According to Sutherland (1939), deviant behavior is learned through a process of differential association. The ordinary person does not have the knowledge, the techniques, or the justifications that are available to the deviant. These things must be learnt, and they can only be learned from others. Hence, as deviants are more close friends, the contact occurs at young age, contract frequency is more, duration of contact is more, and number of contacts is more, there is more deviance on the part of normal person.

Labeling Theory


This theory states that a primary deviance, an act of deviance is discovered by the society and a punishment is given. This punishment may become a label and the person is identified with the label.  The person so labeled may be forced to more deviance as other options are closed to him. Thus some persons are thrown into a deviant career.




The Social Consequences of Deviance – Dysfunctions


Deviance has a number of social consequences. It has many dysfunctions in society.


The widespread violation of significant social norms can disrupt social order. Deviance diverts social resources into efforts to control it. Deviance undermines trust. Many forms of deviance are pleasurable and profitable to the individual but disruptive for the society.




Robertson, Ian (1977), Sociology, Worth Publishers, Inc., New York.



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Social Structure

Social Structure: Explanation


Social structure refers to the organized relationships between the basic components in a social system. The most important of the components are statuses, roles, groups and institutions. These concepts are of fundamental importance in sociology, and these basic components are found in all human societies, although their precise character may vary from society to society (Robertson, 1977).




A society consists of individuals. Socially defined position of each person in the society is termed as status.


A person can occupy several statuses simultaneously. For example, son, father, husband, chairman of a co-operative society, university professor, etc. All these statuses are occupied simultaneously by the same person.


Certain statuses are given to a person by the society by birth. One cannot determine his parents and relatives. Race also cannot be determined by a person. These statuses are termed as ascribed statuses. Certain statuses are earned by the individuals. Their job, friends, wealth, various hobbies are also choices and individuals and these statuses are termed achieved statuses.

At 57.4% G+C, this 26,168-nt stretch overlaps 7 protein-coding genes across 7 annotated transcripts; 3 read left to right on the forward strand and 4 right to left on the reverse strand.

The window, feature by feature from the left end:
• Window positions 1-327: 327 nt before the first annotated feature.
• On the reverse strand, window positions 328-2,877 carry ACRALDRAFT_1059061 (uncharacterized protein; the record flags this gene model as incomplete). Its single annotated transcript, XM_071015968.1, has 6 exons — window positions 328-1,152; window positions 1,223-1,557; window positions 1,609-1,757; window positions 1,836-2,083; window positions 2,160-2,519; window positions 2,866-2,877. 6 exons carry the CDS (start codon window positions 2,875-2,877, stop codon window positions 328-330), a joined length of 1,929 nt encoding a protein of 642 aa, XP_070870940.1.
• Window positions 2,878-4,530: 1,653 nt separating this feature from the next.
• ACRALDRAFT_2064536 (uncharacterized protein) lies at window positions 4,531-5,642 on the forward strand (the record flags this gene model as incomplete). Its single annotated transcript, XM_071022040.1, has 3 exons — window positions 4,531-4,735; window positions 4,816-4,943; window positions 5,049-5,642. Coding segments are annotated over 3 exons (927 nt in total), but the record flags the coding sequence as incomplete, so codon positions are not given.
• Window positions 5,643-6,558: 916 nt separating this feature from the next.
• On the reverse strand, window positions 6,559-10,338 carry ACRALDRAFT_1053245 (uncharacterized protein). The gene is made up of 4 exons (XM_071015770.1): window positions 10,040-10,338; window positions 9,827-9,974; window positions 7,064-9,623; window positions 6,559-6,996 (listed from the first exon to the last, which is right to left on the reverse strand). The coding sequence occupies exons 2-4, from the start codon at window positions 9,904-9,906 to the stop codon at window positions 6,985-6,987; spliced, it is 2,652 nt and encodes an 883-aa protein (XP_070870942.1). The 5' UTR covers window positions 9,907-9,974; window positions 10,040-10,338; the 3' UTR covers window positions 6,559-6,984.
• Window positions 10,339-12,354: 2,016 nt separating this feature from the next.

Every status has one or more roles attached to it. Role refers to the part or parts that a person plays in society.


The distinction between status and role is one occupies a status and plays a role (Linton, 1936). Every position or status carries with it a set of expected behavior patterns, obligations, and privileges-in other words norms specifying how the role attached to the status should be played.




In a society, interaction takes place between individuals, but group formation takes and a lot of interaction takes place between individual with in a group. A group consists of people interacting together in an orderly way on the basis of shared expectations about each other’s behavior. A group has well defined or well understood interrelated statuses and roles.


Groups are categorized as primary and secondary. Primary groups consist of small number of people who interact over relatively long period on an intimate, face-to-face basis. Examples are family, kinship group etc. Secondary groups consist of people who interact on a fairly temporary and impersonal basis. An example could be a group of people attending a training program for five days.


Most social behavior takes place in groups. Groups are therefore a vital part of social structure and they have to be identified and studied in sociology.